Gradually my body healed. And it started in my gut.

Earlier this year-
I was in the best health of all my adult years when I received my cancer diagnosis in May. I was exercising regularly, eating well, and pain free 95% of the time. I was building my business and thriving, doing what I love.
When I heard "cancer", it didn't take long to look again to what I needed to do to bring healing. I did more research, this time looking specifically for cancer-fighting information. I got connected with doctors who would support and advise me on this road. They've been essential to helping me sort through the "factory-produced" one-size-fits-all care offered through conventional medicine. I already knew that was not for me.

And now-
My diet is focused on getting the nutrients my body needs in with every bite. This does include supplements and vitamins. Intermittent fasting has been an important part of my treatment, as well as fasting going into chemo.
Take a look:
On Monday, my first meal of the day (midmorning) is fresh organic veggies that I've juiced myself and thrown in the blender with frozen berries, half an avocado, vitamin C crystals, and collagen. This smoothie washes down a handful of vitamins and supplements (vitamin D3, turmeric, and more) plus one medication. Dinner consists of more veggies, usually a salad, and a small portion of "clean" meat.   I have a few more supplements (immune system booster, melatonin, selenium, etc.) I take at night and a second dose of my medication. I avoid dairy and most grains right now. No sugar, only low glycemic fruits and veggies. My carbs are kept to a minimum. Trust me, there's science behind this. Want to know more? Just ask me😊
Tuesday, the day before I go into chemo, my integrative oncologist now has me going into ketosis. (Previously, I was in a full fast for 36+ hours, leading up to and going into chemo.) I still don't eat till midmorning, as part of my intermittent fast (13-14 hours starting the night before), but this time I have less protein and more healthy fats. No juicing on Tuesday. Dinner is ketogenic and light.
Wednesday is chemo day. I don't eat anything till my ketogenic dinner (like Tuesday's meals). I like this better than when I didn't eat at all on chemo days!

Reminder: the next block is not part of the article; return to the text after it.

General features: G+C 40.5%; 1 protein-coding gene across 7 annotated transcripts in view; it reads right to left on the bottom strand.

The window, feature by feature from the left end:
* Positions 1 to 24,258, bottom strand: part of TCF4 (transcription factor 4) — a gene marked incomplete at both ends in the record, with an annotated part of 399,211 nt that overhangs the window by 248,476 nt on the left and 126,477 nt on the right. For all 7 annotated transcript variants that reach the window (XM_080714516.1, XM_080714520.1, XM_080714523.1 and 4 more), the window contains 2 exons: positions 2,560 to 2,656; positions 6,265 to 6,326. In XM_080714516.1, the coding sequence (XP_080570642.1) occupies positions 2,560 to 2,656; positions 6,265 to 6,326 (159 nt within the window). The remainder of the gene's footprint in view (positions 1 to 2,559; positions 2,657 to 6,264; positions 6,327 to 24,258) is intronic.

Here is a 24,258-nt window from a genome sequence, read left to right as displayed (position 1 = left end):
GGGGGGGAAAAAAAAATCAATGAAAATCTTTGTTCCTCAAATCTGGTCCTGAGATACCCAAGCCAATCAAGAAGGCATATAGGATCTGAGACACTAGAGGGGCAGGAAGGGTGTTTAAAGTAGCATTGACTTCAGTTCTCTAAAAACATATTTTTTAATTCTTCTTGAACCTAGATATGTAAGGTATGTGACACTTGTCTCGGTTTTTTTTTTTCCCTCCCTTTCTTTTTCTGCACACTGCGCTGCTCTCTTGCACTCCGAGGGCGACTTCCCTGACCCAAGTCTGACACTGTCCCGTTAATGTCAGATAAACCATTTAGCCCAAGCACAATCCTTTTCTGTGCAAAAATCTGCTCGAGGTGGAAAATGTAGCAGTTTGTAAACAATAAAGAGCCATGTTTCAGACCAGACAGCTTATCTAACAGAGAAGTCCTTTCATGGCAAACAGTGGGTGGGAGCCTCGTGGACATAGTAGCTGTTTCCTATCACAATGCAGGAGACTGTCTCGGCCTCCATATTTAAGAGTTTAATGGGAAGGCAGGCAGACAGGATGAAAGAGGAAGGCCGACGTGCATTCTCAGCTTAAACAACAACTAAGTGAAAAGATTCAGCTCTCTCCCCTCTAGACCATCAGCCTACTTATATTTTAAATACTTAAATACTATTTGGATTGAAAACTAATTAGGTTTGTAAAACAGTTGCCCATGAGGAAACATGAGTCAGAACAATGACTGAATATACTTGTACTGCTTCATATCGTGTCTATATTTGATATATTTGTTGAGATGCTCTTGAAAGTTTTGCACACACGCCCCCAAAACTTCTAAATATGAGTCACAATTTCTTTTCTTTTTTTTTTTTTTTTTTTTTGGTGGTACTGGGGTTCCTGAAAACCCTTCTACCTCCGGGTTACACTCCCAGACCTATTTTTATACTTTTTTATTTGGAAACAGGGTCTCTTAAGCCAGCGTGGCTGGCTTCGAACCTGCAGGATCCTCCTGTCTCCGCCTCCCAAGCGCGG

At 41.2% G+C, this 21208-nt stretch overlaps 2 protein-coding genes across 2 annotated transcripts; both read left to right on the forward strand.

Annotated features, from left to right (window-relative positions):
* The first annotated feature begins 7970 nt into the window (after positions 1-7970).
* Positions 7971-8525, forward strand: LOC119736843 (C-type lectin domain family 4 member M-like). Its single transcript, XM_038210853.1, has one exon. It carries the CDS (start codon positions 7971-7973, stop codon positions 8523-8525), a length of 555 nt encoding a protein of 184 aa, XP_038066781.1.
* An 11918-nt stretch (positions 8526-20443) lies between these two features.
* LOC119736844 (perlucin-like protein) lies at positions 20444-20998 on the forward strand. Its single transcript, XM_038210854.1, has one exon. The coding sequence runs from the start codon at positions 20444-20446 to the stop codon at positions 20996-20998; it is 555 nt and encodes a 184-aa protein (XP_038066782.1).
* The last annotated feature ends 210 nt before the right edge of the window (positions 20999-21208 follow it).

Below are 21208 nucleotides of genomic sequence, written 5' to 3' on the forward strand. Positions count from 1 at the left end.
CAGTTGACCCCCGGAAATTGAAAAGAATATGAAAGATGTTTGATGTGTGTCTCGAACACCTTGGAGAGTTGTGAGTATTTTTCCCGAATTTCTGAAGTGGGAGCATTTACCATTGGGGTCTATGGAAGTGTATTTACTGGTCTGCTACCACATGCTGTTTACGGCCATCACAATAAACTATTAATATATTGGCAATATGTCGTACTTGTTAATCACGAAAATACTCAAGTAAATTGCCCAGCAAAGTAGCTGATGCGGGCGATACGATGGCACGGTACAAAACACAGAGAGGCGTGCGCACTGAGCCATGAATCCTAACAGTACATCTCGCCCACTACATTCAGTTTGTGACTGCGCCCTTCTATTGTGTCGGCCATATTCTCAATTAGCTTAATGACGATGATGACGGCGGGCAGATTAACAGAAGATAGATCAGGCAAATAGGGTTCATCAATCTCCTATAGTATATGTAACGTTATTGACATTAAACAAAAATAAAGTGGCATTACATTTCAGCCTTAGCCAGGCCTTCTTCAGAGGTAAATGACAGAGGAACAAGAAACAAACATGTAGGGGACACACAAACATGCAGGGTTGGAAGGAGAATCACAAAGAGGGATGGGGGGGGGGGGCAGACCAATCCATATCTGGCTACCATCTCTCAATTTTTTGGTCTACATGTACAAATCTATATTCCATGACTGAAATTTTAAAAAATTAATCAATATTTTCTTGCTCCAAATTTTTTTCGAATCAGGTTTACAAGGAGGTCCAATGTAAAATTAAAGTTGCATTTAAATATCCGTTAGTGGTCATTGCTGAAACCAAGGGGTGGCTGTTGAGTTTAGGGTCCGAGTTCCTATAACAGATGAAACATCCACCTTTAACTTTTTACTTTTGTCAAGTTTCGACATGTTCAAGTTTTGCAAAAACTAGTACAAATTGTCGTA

Thu-Sun look just like Monday.

Oh, and my doc says I can drink my coffee. Bless her!!

Friday, October 14, 2016

To mammo or not to mammo?

I mentioned before that mammograms have become a controversial topic. Should I or shouldn't I? I think it's important to know both sides so you can decide for yourself. Afterall, I've declared true awareness and education to be my mission for breast cancer awareness month.

Just remember, I'm not a doctor so I'm totally unqualified to give medical advice. I'm just a warrior in the trenches sharing my research. As a longtime homeschool mom with a great love for learning, I typically dig deep, compare information, and always consider the source of that information. And I pray. Do with it what you will, my friends.

Just a few mammography facts to consider for yourself:

☆ One of the largest and longest studies of mammography to date, involving 90,000 women followed for 25 years, found that mammograms have absolutely NO impact on breast cancer mortality. Read more from the BMJ (formerly the British Medical Journal).

☆ Ionizing radiation (that's what mammograms are) used to discern breast tumors is a risk factor for the development of breast cancer. Say what?? And, if you do have a malignant tumor, the crushing compression (mammogram) of your breast could cause it to spread. Dr Mercola talks about it in this article. It can be even riskier for women with the BRCA gene mutation because they are typically advised to have more frequent mammograms, thus exposing them to more radiation when they are already genetically prone to be at risk for developing breast cancer. How does this make sense?

☆ Despite what certain organizations and colorful campaigns would have you believe, mammograms do not prevent breast cancer. They detect tumors, once they are sizable enough to detect, but they do not prevent you from getting tumors in the first place. (Source: Love, Susan, Dr. Susan Love’s Breast Book, 3rd ed. , Perseus Publishing: MA. 2000; p. 125.) I have this book if you're interested in reading it.